Nowadays, prototyping tools can be found in pretty much any screen design software. This is for good reason, because creating high-fidelity prototypes is a vital part of any design process.
Let’s see how prototyping works in Studio.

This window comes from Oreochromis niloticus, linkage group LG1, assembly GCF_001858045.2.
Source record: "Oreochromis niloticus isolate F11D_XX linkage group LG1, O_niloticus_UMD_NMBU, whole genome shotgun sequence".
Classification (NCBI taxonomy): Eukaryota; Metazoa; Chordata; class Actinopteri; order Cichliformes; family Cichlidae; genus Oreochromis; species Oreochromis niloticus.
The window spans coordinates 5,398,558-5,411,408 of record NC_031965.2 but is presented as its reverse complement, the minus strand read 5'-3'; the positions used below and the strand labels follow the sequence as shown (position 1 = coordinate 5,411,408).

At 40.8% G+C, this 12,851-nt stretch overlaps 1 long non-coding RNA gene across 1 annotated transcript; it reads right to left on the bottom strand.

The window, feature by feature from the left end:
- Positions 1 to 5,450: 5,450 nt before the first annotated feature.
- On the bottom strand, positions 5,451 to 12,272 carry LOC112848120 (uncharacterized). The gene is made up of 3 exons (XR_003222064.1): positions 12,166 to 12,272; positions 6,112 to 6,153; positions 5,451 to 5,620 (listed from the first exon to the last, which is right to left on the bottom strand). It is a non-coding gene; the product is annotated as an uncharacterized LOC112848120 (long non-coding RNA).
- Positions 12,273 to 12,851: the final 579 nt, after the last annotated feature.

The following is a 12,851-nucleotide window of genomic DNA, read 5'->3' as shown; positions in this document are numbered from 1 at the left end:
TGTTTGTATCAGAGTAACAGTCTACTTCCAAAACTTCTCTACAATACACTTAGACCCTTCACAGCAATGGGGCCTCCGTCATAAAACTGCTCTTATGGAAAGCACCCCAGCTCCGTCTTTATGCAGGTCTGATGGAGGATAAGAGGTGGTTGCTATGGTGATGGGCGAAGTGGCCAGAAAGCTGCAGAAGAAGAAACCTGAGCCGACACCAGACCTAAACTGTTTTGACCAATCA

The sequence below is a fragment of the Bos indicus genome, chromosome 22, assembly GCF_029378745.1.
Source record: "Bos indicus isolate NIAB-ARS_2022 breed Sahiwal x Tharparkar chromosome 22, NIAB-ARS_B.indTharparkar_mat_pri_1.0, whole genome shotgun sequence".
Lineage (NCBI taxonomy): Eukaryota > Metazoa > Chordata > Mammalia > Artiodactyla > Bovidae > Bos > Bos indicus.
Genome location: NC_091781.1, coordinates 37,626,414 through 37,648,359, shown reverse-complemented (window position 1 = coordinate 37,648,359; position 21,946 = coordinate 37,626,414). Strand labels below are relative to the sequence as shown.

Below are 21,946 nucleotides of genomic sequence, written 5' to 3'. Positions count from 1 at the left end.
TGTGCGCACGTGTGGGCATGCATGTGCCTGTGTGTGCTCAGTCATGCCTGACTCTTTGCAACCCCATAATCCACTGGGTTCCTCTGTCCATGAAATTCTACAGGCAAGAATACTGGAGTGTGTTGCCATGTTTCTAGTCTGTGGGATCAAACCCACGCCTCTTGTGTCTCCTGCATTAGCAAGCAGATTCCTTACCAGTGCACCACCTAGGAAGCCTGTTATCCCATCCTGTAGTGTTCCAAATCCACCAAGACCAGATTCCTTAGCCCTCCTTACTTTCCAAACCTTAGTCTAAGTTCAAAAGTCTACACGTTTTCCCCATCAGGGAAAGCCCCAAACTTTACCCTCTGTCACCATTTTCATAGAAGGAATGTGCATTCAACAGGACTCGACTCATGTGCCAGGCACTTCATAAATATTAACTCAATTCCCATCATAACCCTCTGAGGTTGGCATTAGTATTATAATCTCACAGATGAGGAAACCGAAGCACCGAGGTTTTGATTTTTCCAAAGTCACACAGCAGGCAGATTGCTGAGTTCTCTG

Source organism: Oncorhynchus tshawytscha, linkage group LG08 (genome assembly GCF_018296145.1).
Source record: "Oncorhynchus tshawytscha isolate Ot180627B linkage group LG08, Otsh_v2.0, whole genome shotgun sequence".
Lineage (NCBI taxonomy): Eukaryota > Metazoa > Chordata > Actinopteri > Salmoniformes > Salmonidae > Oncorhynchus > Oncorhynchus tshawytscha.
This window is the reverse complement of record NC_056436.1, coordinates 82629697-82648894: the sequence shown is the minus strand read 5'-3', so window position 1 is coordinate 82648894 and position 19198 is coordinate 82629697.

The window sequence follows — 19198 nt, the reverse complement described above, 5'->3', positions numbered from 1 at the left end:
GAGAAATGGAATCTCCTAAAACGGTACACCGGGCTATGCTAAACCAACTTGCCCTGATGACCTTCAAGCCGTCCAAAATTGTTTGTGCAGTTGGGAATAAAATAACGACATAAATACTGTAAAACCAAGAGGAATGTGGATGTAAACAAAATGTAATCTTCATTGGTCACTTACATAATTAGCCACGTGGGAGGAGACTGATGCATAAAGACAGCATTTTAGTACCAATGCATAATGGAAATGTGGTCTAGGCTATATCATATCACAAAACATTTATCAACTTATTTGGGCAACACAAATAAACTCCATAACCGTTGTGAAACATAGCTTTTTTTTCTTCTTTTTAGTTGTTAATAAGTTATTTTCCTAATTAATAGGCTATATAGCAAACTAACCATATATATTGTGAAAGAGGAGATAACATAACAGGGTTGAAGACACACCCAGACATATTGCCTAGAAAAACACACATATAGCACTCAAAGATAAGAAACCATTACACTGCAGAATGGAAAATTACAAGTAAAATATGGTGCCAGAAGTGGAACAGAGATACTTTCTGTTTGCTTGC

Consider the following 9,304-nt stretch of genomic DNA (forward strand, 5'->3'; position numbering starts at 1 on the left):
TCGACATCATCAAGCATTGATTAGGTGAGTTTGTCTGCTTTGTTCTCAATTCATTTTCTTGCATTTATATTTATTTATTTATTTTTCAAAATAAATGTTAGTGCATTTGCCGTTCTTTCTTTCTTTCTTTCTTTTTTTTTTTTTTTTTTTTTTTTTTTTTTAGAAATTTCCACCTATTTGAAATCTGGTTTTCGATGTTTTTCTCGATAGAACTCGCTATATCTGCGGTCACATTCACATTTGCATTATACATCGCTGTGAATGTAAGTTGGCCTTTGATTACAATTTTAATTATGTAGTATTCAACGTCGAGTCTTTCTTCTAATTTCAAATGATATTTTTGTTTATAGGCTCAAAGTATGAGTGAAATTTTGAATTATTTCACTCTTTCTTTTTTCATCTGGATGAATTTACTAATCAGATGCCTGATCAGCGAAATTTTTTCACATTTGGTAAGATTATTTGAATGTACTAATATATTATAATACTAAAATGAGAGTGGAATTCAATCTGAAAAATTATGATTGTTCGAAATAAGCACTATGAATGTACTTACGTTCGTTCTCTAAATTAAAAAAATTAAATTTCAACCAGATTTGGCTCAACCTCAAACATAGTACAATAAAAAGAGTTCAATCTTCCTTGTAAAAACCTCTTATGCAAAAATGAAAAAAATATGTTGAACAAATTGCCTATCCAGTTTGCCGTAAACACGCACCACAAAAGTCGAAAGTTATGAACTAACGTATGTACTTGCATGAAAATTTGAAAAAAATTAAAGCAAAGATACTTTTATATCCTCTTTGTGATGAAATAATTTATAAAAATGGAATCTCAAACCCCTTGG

Nowadays prototyping tools can be found in pretty much any screen design software, and for a good reason. Creating high fidelity prototypes is a big deal. Now let's see how this works in Studio and if it's any good. So I have four screens here from the same UI kit I mentioned in a previous lesson. You can also find the link in the lesson notes. And I wanna create some simple interactions, a simple prototype that shows the basic workflow or the basic flow of my app. So for example, I would like to click on this album and take me to the track listing of that album. And then I would like to click on this song to take me to the player. And I'd like to click on this icon here to take me to the play queue. So let's make that happen. To add one of these interactions, you select your trigger element. In my case, it's this group right here. And then using the tool bar on the top, you hit add interaction or use the shortcut C. That's gonna give you a cursor and it can hover over any artwork that you want to link to. In my case, I'm gonna link to Track Listing. This asked me what is the trigger. In my case, let's say Click, but you can also choose from a mobile version of Tap. Let's actually do Tap. It asks me what screen to navigate. I already set that, and it asked me for the transition. Now we have two transition types here, Preset and Motion. Preset gives me access to your traditional transitions like fades, slides, pushes, and stuff like that. Motion is what we're gonna talk about in the next lesson. This adds more complex animations. For now, let's choose Preset, and let's choose a Slide right or Slide left. Lets choose a Slide left and save. So now when I click Preview, this is gonna open up the prototype preview. And when I click on Ghost Stories, my new art board slides in from the left showing me track listings. Now once I'm here, I also want to link this button to my previous art board to go back. So I'm gonna select this button, press C, link back and for the transition type, let's choose Slide right this time. And hit Save. So now, We have a simple prototype. Let's do some more interactions. When I click this song, it's gonna take me here. Let's do Slide up > Save. And when I click here, let's go to the Play queue. We'll just slide down. And when I click this, let's go back to the player with a Slide up, and save. So now if we view our prototype, That is really, really cool. Now once you're in this mode, you have a couple of options. You can change the view port size. And you can also change the appearance. If you want to preview this as a device you can do that, no problem. And changing the size, let's do an iPhone 8+, for example, will change the size of the prototype. But if this is built in a static way using pixel values, then you won't get a responsive appearance. So just keep that in mind. Now we can also preview your prototypes on a real device. You can click this icon mirror to devices. That's gonna give you a QR code. Then you would go to the app store for either IOS Apple or Android, download the Studio app or the InVision app. Then you will scan this QR code, and the devices will then be linked. So any changes that you make here will be reflected in real time on your device, which is a really cool way of previewing prototypes. So that was a quick demo of prototyping in Studio. Very straightforward, very simple to use. Now, I mentioned something about emotion transition, and that's actually the best part of the whole prototyping experience. Because what motion does, is it animates elements or the properties, the different properties of elements between screens. So we'll have a closer look at that in the next lesson.